In order to be most useful, patient-specific POLST information must be quickly and easily accessible by healthcare providers, particularly emergency response personnel. An electronic POLST registry can help ensure that information about patients’ treatment preferences is immediately available to health providers during a medical emergency, even when a paper copy is not accessible or can’t be located.


Authorized by California Senate Bill 19, and funded by the California Health Care Foundation, the California POLST eRegistry Pilot is underway in two California communities – Contra Costa County and San Diego. The project is a joint effort of the California Emergency Medical Services Authority (EMSA), the California Health Care Foundation, and the Coalition for Compassionate Care of California (CCCC).

The pilot project, which is scheduled to run through December 2018, is designed to test the feasibility, functionality, quality, and acceptability of an electronic POLST registry, with the goal of informing and supporting the development of statewide electronic access to POLST.

Pilot Communities

Following an intensive request-for-proposal process, Contra Costa County and San Diego were selected as pilot locations for the California POLST eRegistry pilot because the diversity of these settings offer unique opportunities for testing a POLST registry.

Contra Costa County

Contra Costa County in Northern California has a population of just over 1 million individuals who are served by 5 major health systems, 8 hospitals, approximately 63 skilled nursing facilities, 6 medical groups and 1 EMS provider. The medical community has strong local leadership provided by the Alameda-Contra Costa Medical Association, which is serving as the project manager for the Contra Costa County pilot location. The technology partner for the POLST eRegistry pilot in Contra Costa County is Vynca, Inc.

San Diego

San Diego, in Southern California, has a population of over 3 million individuals who are served by approximately 26 acute hospitals, 70 skilled nursing facilities, more than 100 health centers and independent physician practices, and 2 EMS providers. San Diego is also home to San Diego Health Connect (SDHC), a not-for-profit Health Information Exchange (HIE). SDHC will serve as the project manager for the San Diego pilot. The technology partner for the POLST eRegistry pilot in San Diego is Stella Technology.


Key Elements of the California POLST eRegistry Pilot
  • Physician Orders for Life Sustaining Treatment (POLST) is a standardized form that turns a patient’s treatment wishes into actionable medical orders. Printed on bright pink paper, and signed by the patient AND a physician, nurse practitioner or physician assistant, POLST helps give seriously-ill patients more control over their medical treatment.
  • Legislation: California’s initial POLST legislation, California Assembly Bill 3000 (Wolk) was implemented in 2009. The POLST eRegistry Pilot was supported by passage of California State Senate Bill 19 (Wolk) in October 2015, which authorized a pilot test for an electronic registry (POLST eRegistry) and the identification of a state agency — the California EMS Authority — as lead agency for the pilot.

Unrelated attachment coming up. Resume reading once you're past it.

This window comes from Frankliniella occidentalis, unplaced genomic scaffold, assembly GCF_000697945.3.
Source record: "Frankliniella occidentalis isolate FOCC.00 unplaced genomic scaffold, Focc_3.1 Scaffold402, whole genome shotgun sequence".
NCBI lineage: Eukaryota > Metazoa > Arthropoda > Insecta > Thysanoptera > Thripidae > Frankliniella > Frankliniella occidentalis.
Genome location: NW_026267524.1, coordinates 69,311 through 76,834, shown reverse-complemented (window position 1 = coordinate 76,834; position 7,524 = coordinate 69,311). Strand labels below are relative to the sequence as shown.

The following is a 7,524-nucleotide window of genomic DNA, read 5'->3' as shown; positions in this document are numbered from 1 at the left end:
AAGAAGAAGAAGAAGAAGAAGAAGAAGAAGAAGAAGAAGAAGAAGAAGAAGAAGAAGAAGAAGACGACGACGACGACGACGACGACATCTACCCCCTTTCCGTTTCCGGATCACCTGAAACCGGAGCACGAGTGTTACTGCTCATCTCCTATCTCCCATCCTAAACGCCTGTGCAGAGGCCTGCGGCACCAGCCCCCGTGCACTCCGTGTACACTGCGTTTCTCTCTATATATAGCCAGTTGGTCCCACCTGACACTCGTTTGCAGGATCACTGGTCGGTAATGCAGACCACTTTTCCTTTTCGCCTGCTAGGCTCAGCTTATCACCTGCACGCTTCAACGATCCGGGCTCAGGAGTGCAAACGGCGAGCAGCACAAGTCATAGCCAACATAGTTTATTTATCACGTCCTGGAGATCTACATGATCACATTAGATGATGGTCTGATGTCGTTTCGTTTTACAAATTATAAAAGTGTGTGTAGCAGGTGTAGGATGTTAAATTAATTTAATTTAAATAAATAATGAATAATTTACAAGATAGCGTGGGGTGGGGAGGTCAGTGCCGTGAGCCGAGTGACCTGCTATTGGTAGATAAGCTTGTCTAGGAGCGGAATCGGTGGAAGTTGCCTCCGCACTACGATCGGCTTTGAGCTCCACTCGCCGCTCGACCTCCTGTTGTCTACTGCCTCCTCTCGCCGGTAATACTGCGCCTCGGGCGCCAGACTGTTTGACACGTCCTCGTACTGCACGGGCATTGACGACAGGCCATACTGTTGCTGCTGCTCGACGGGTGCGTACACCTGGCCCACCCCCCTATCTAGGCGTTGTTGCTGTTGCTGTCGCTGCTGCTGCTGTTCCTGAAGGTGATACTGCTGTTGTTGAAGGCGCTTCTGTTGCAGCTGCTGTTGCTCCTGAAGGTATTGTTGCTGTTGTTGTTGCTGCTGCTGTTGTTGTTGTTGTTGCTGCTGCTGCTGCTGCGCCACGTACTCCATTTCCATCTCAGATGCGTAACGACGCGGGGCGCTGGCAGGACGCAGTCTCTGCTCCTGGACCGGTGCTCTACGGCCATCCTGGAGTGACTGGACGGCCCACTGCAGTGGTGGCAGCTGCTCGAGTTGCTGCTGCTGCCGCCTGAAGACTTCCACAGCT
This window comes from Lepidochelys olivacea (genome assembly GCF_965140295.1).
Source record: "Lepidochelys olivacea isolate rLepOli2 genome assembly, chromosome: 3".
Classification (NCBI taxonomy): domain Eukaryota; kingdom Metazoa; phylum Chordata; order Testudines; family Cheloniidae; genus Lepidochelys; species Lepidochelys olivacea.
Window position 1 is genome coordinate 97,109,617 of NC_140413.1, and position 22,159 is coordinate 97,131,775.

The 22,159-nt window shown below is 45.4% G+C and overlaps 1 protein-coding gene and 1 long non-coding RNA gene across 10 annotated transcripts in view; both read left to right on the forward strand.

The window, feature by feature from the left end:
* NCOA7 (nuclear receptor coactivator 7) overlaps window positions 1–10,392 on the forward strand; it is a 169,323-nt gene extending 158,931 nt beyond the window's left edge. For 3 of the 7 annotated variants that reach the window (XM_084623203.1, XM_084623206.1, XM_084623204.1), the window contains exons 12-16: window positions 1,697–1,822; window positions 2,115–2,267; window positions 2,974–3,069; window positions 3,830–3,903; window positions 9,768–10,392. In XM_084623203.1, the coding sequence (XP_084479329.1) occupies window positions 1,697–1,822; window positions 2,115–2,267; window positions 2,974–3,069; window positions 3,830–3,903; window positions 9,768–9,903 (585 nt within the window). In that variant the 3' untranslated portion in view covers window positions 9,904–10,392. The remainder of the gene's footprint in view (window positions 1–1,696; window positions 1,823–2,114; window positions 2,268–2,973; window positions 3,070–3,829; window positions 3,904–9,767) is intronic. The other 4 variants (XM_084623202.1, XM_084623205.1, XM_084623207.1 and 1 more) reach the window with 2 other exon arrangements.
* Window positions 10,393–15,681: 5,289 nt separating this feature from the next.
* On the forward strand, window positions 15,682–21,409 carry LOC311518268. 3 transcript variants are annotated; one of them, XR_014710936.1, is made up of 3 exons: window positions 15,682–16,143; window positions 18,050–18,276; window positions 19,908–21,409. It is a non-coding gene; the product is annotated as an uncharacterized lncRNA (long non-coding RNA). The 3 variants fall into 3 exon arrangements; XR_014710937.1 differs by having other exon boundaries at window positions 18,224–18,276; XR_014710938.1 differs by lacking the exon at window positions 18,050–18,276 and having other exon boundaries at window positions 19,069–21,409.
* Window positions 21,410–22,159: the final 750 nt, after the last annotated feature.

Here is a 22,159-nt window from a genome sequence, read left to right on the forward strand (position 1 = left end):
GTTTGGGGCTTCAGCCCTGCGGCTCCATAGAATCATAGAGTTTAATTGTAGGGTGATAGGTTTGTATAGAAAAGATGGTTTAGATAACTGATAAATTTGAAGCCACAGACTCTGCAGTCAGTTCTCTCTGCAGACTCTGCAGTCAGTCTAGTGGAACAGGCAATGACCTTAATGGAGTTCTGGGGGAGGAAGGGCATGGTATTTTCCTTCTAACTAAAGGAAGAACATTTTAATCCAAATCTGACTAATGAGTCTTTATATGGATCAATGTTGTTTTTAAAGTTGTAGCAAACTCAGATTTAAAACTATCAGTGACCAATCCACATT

• No State Funding:  Per the requirements of SB 19, the California POLST eRegistry Pilot is privately funded. California Health Care Foundation will fund the initial implementation of the POLST eRegistry and pilot testing in two communities.
  • Voluntary for Consumers: Completion of a POLST is always voluntary for consumers. When a consumer who resides in one of the pilot communities voluntarily completes a POLST, a copy of their POLST should be scanned and uploaded by their provider into the POLST eRegistry unless the consumer requests otherwise.
  • Submitting POLST to eRegistry: Physicians, nurse practitioners or physician assistants who practice or operate in one of the two eRegistry pilot communities will submit a copy of a newly completed POLST to the eRegistry Pilot, unless the patient requests otherwise.
  • Accessing the eRegistry: Access to the POLST eRegistry will be limited to licensed health providers who practice or operate within one of the two eRegistry pilot locations. A 24-hour emergency call center will provide back-up access to the eRegistry for EMS providers if they are not able to access the eRegistry directly in the field.
  • Privacy and Security: The operation of the POLST eRegistry Pilot, for all users, will comply with state and federal privacy and security laws and regulations, including, but not limited to, compliance with the Confidentiality of Medical Information Act (Part 2.6 {commencing with Section 56} of Division 1 of the Civil Code) and the federal Health Insurance Portability and Accountability Act of 1996 (HIPAA) (Public Law 104-191), found at Parts 160 and 164 of Title 45 of the Code of Federal Regulations.
  • Sunset in 2020: The POLST eRegistry Pilot Program law (SB 19) remains in effect only until January 1, 2020, at which time it will be repealed unless the legislature passes a new statute to delete or extend that date. Key goals of the POLST eRegistry Pilot Project are to demonstrate the successful implementation and use of an electronic POLST eRegistry, and, if the pilot is successful, recommendations to lawmakers about how to create, finance, and sustain statewide electronic access to POLST beyond 2020.


Pilot Project Partners

California POLST eRegistry Pilot Project Partners


California Health Care Foundation (CHCF) is an independent philanthropy committed to advancing meaningful, measurable improvements in the way the health care delivery system provides care to the people of California, particularly those with low incomes and those whose needs are not well served by the status quo. CHCF has been a long-time financial supporter of the POLST program in California.